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The Softer Side of Caring for Chaldean Elders
By Latifa Seeba :: Tuesday, August 18, 2009 :: 56843 Views :: Living & Lifestyle, Community & Culture

Who are the elders in your family? The obvious answer is that they are your parents, grandparents, uncles, aunts, and eldest cousins -- basically, any relative who's getting up in years. But that doesn't really answer the question, does it? In a Chaldean family, there is a big difference between being elderly and being an elder.

Chaldean Elders are the people we respect and turn to for answers and perspective, thanks to their many years of life. Most of all, they are the people who raised you and your loved ones and helped you grow into the people you are. For several decades, they carried the burden of caring for your family and leading it to better times. Now it's your turn to dote on them. Ensuring the welfare of our elders should come as naturally to us as raising our children.

Unfortunately, too many people take their parents' and grandparents' ability to care for themselves for granted. Even so, you should make sure your loved ones are taken care of no matter where they live, and try to look after any seniors living alone in your neighborhood, too. Taking responsibility for the venerable elders in our society is an imperative we all should heed. It's the mark of a decent, caring Chaldean.

There are two parts to nurturing our Chaldean elders. The one we focus on most is caring for their material needs -- making sure they have safe homes, food to eat, and good doctors to tend to them. This is complicated and important stuff that requires serious effort -- so much so that we often neglect the other aspect of caring for elders: tending to their hearts and souls. Here are some suggestions for the softer side of Chaldean elder care.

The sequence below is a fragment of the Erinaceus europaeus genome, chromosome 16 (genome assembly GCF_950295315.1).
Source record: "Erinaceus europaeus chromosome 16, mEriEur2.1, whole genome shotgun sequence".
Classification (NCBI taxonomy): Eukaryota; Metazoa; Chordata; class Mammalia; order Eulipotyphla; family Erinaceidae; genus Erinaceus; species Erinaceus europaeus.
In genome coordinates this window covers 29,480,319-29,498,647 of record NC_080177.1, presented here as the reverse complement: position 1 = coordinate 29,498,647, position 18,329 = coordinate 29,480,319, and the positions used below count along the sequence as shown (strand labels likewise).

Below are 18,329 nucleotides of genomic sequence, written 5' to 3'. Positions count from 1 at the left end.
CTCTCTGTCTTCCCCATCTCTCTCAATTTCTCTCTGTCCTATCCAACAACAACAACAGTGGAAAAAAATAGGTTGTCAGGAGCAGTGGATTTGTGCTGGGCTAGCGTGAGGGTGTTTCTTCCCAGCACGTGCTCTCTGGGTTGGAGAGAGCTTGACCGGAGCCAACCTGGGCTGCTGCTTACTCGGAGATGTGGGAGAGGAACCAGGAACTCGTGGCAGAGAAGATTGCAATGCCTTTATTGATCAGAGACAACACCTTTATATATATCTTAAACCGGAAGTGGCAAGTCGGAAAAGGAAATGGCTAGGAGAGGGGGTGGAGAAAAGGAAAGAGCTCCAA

Treat every older person in your life with utter respect. Despite the toll age can take on health, appearance, and manner, inside every individual is a vibrant, powerful personality. Remember to love and laugh with the elderly without condescension -- and without restraint!

A component of respect is being understanding and forgiving of their faults. Yes, they've told you the same story 183 times. Yes, their favorite pastime may seem to be gossip. Yes, they can be incessantly critical of you, your friends, technology, the weather, or the price of tomatoes. And yes, with love, patience, and cleverness, you can change the subject and bring out the best in them.

Alone or with your children, take your parents', grandparents', or elderly neighbors' oral history. Each person has a story, and older generations have faced challenges most of us have never had to consider.  Coming to America to immigration stories and hard-won successes, take the time to get to know the Chaldean elders in your life as they have, without a doubt, had a direct or indirect impact on your life.